In physics and engineering we see periodic phenomena such as vibrations, the motion of the tide, planetary, and alternating current (AC).

We say a function $f$ is periodic with period $T$ if $x+T$ lies in the domain of $f$ whenever $x$ lies in the domain of $f$ and if for every $x$ in the domain of $f$
$f(x+T)=f(x)$
•  The condition “$x+T$ lies in the domain of $f$ whenever $x$ lies in the domain of $f$” does not say that $f$ needs to be defined for all $x$. For example,
•  The period of a periodic function is not unqiue. In fact, if $f$ is periodic with $T$, it is also periodic with periods $2T$, $3T,\dots$ , or $-T$ and $-2T,\dots$ because
$f(x+2T)=f((x+T)+T)=f(x+T)=f(x)$ and
$f(x-T)=f(x-T+T)=f(x),$ and so on. In general:
If $f$ is periodic with period $T$ then
$f(x+nT)=f(x)$ for every integer $n$.

The smallest positive period of a periodic function (if exists) is called the (fundamental) period of the function.

• A constant function $f(x)\equiv3$ is periodic, and every number $T$ is its period
$f(x+T)=f(x)=3.$ Therefore, there is no smallest period, and hence $f$ does not have a fundamental period.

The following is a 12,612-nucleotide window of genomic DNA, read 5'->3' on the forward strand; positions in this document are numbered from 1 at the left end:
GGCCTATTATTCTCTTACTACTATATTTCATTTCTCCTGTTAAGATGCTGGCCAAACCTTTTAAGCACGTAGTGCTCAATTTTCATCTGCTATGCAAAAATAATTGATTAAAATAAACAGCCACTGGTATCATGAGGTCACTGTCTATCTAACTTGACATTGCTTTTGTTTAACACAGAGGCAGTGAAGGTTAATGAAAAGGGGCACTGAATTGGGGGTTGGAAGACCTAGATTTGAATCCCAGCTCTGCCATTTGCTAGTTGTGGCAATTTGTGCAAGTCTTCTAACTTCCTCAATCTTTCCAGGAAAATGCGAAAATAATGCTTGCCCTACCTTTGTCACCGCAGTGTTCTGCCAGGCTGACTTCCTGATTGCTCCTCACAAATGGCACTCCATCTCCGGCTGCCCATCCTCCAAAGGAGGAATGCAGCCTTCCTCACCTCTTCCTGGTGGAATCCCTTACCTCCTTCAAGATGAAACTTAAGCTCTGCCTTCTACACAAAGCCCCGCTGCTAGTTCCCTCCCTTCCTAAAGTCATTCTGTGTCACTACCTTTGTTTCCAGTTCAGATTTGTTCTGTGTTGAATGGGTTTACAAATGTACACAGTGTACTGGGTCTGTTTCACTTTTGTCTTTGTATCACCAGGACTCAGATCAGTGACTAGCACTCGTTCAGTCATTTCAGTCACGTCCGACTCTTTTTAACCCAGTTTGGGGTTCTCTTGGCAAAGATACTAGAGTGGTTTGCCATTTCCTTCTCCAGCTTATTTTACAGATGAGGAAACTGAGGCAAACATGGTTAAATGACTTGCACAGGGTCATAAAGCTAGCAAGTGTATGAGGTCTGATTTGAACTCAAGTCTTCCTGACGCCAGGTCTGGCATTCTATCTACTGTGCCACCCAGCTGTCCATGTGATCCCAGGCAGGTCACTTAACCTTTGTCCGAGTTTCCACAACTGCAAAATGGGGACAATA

Example84
Determine the fundamental period of $f(x)=2x-\lfloor2x\rfloor$.
Solution
Let $T$ be the period of $f$. Thus
\begin{align*}
f(x+T) & =f(x)\\
2(x+T)-\lfloor2(x+T)\rfloor & =2x-\lfloor2x\rfloor\\
\cancel{2x}+2T-\lfloor2(x+T)\rfloor & =\cancel{2x}-\lfloor2x\rfloor
\end{align*}
Therefore
$2T=\lfloor2(x+T)\rfloor-\lfloor2x\rfloor$ Because both $\lfloor2(x+T)\rfloor$ and $\lfloor2x\rfloor$ are integers, $2T$ must be an integer too. To determine the fundamental period,we choose $2T$ to be the smallest positive integer, 1:
$2T=1\Rightarrow T=\frac{1}{2}.$ That is, the fundamental period of $f$ is $1/2$. The graph of this
function is shown below.
Example85
Show that $f(x)=x^{2}-\lfloor x^{2}\rfloor$ is not periodic.
Solution
Assume $f$ is periodic with period $T$. Then
$f(x+T)=f(x)$ $\Rightarrow(x+T)^{2}-\lfloor(x+T)^{2}\rfloor=x^{2}-\lfloor x^{2}\rfloor$ Expanding $(x+T)^{2}$, we get
$\cancel{x^{2}}+2xT+T^{2}-\lfloor(x+T)^{2}\rfloor=\cancel{x^{2}}-\lfloor x^{2}\rfloor$ or
$2xT+T^{2}=\lfloor(x+T)^{2}\rfloor-\lfloor x^{2}\rfloor$ The right-hand side is always an integer, so the left-hand side for every real number $x$ must be an integer too, and that is impossible. [For any number $T$, $2xT+T^2$ is a linear function of $x$ that can take any real value not only integers]. The graph of this function is shown below.